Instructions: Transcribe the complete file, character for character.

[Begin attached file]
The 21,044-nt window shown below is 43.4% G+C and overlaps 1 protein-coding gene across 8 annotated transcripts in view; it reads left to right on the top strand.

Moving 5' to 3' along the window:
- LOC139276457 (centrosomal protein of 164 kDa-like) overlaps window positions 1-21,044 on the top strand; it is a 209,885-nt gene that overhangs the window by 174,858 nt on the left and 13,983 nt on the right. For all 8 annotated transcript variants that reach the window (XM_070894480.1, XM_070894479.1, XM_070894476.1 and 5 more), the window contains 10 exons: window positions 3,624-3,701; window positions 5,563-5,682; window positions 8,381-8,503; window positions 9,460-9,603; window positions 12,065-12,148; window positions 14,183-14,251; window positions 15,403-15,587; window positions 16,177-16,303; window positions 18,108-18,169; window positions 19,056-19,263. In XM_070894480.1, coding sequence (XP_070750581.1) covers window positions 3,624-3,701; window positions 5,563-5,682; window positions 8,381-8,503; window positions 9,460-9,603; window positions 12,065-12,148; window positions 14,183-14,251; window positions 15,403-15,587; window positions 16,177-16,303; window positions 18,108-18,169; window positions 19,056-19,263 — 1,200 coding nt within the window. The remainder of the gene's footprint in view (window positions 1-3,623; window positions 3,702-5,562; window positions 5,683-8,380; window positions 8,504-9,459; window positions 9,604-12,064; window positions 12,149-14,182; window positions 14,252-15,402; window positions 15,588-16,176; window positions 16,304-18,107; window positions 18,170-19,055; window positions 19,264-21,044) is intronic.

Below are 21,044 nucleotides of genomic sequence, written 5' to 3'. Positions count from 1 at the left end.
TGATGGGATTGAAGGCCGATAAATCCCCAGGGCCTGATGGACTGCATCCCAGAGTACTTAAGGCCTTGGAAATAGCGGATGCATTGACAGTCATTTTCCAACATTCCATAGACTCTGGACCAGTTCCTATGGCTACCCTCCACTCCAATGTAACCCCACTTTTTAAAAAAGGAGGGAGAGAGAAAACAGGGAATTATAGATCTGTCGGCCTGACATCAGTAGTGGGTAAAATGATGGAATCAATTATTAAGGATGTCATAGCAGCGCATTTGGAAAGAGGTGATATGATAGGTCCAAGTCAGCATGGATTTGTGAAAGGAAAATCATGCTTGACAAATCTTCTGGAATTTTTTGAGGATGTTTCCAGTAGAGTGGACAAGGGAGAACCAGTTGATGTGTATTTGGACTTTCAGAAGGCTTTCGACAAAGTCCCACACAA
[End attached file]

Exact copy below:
The 21,044-nt window shown below is 43.4% G+C and overlaps 1 protein-coding gene across 8 annotated transcripts in view; it reads left to right on the top strand.

Moving 5' to 3' along the window:
- LOC139276457 (centrosomal protein of 164 kDa-like) overlaps window positions 1-21,044 on the top strand; it is a 209,885-nt gene that overhangs the window by 174,858 nt on the left and 13,983 nt on the right. For all 8 annotated transcript variants that reach the window (XM_070894480.1, XM_070894479.1, XM_070894476.1 and 5 more), the window contains 10 exons: window positions 3,624-3,701; window positions 5,563-5,682; window positions 8,381-8,503; window positions 9,460-9,603; window positions 12,065-12,148; window positions 14,183-14,251; window positions 15,403-15,587; window positions 16,177-16,303; window positions 18,108-18,169; window positions 19,056-19,263. In XM_070894480.1, coding sequence (XP_070750581.1) covers window positions 3,624-3,701; window positions 5,563-5,682; window positions 8,381-8,503; window positions 9,460-9,603; window positions 12,065-12,148; window positions 14,183-14,251; window positions 15,403-15,587; window positions 16,177-16,303; window positions 18,108-18,169; window positions 19,056-19,263 — 1,200 coding nt within the window. The remainder of the gene's footprint in view (window positions 1-3,623; window positions 3,702-5,562; window positions 5,683-8,380; window positions 8,504-9,459; window positions 9,604-12,064; window positions 12,149-14,182; window positions 14,252-15,402; window positions 15,588-16,176; window positions 16,304-18,107; window positions 18,170-19,055; window positions 19,264-21,044) is intronic.

Below are 21,044 nucleotides of genomic sequence, written 5' to 3'. Positions count from 1 at the left end.
TGATGGGATTGAAGGCCGATAAATCCCCAGGGCCTGATGGACTGCATCCCAGAGTACTTAAGGCCTTGGAAATAGCGGATGCATTGACAGTCATTTTCCAACATTCCATAGACTCTGGACCAGTTCCTATGGCTACCCTCCACTCCAATGTAACCCCACTTTTTAAAAAAGGAGGGAGAGAGAAAACAGGGAATTATAGATCTGTCGGCCTGACATCAGTAGTGGGTAAAATGATGGAATCAATTATTAAGGATGTCATAGCAGCGCATTTGGAAAGAGGTGATATGATAGGTCCAAGTCAGCATGGATTTGTGAAAGGAAAATCATGCTTGACAAATCTTCTGGAATTTTTTGAGGATGTTTCCAGTAGAGTGGACAAGGGAGAACCAGTTGATGTGTATTTGGACTTTCAGAAGGCTTTCGACAAAGTCCCACACAA